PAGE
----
a few courses of huge irregular boulders roughly squared and fitted
together; a thatched roof rises steeply from the back wall. In the
centre of the back wall is a doorway opening on a garden and covered by
two leather curtains; the chamber is partially hung with similar
hangings stitched with bright wools. There is a small window on each
side of this door.
Toward the front a bed stands with its head against the right wall; it
has thin leather curtains hung by thongs and drawn back. Farther forward
a rich robe and a crown hang on a peg in the same wall. There is a
second door beyond the bed, and between this and the bed's head stands a
small table with a bronze lamp and a bronze cup on it. Queen HYGD, an
emaciated woman, is asleep in the bed; her plenteous black hair, veined
with silver, spreads over the pillow. Her waiting-woman, MERRYN,
middle-aged and hard-featured, sits watching her in a chair on the
farther side of the bed. The light of early morning fills the room.]
Many, many must die who long to live,
Yet this one cannot die who longs to die:
Even her sleep, come now at last, thwarts death,
Although sleep lures us all half way to death ...
I could not sit beside her every night
If I believed that I might suffer so:
I am sure I am not made to be diseased,
I feel there is no malady can touch me--
Save the red cancer, growing where it will.
[Taking her beads from her girdle, she kneels at the foot of the bed.]
O sweet Saint Cleer, and sweet Saint Elid too,
Shield me from rooting cancers and from madness:
Shield me from sudden death, worse than two death-beds;
Let me not lie like this unwanted queen,
Yet let my time come not ere I am ready--
Grant space enow to relish the watchers' tears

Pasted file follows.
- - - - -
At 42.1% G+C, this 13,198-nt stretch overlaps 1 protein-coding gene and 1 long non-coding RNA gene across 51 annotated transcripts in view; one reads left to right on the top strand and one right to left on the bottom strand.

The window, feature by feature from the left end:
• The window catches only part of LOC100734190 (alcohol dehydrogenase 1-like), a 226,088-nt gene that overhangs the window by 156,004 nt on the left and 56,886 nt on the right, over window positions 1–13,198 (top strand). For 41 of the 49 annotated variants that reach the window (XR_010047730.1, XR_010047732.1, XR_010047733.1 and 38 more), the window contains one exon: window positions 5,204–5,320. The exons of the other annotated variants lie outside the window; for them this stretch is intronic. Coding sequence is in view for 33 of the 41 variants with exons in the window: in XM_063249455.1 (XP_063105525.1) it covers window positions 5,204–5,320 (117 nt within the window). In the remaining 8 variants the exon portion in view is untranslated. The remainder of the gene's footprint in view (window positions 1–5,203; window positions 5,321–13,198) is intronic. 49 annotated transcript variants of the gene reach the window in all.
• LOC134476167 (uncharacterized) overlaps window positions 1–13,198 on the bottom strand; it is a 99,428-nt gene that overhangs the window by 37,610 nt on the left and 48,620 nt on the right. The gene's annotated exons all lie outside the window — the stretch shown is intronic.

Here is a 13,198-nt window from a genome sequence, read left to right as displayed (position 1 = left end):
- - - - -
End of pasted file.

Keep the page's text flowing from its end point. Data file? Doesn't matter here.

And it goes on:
And give my clothes away and calm my features
And streek my limbs according to my will,
Not the hard will of fumbling corpse-washers.
[She prays silently.]
[KING LEAR, a great, golden-bearded man in the full maturity of life,
enters abruptly by the door beyond the bed, followed by the PHYSICIAN.]
Why are you here? Are you here for ever?
Where is the young Scotswoman? Where is she?
O, Sire, move softly; the Queen sleeps at last.
Lear (continuing in an undertone):
Where is the young Scotswoman? Where is Gormflaith?
It is her watch ... I know; I have marked your hours.
Did the Queen send her away? Did the Queen
Bid you stay near her in her hate of Gormflaith?
You work upon her yeasting brain to think
That she's not safe except when you crouch near her
To spy with your dropt eyes and soundless presence.
Sire, midnight should have ended Gormflaith's watch,
But Gormflaith had another kind of will
And ended at a godlier hour by slumber,
A letter in her hand, the night-lamp out.
She loitered in the hall when she should sleep.
My duty has two hours ere she returns.
The Queen should have young women about her bed,
Fresh cool-breathed women to lie down at her side
And plenish her with vigour; for sick or wasted women
Can draw a virtue from such abounding presence,
When night makes life unwary and looses the strings of being,
Even by the breath, and most of all by sleep.
Her slumber was then no fault: go you and find her.
It is not strange that a bought watcher drowses;
What is most strange is that the Queen sleeps
Who would not sleep for all my draughts of sleep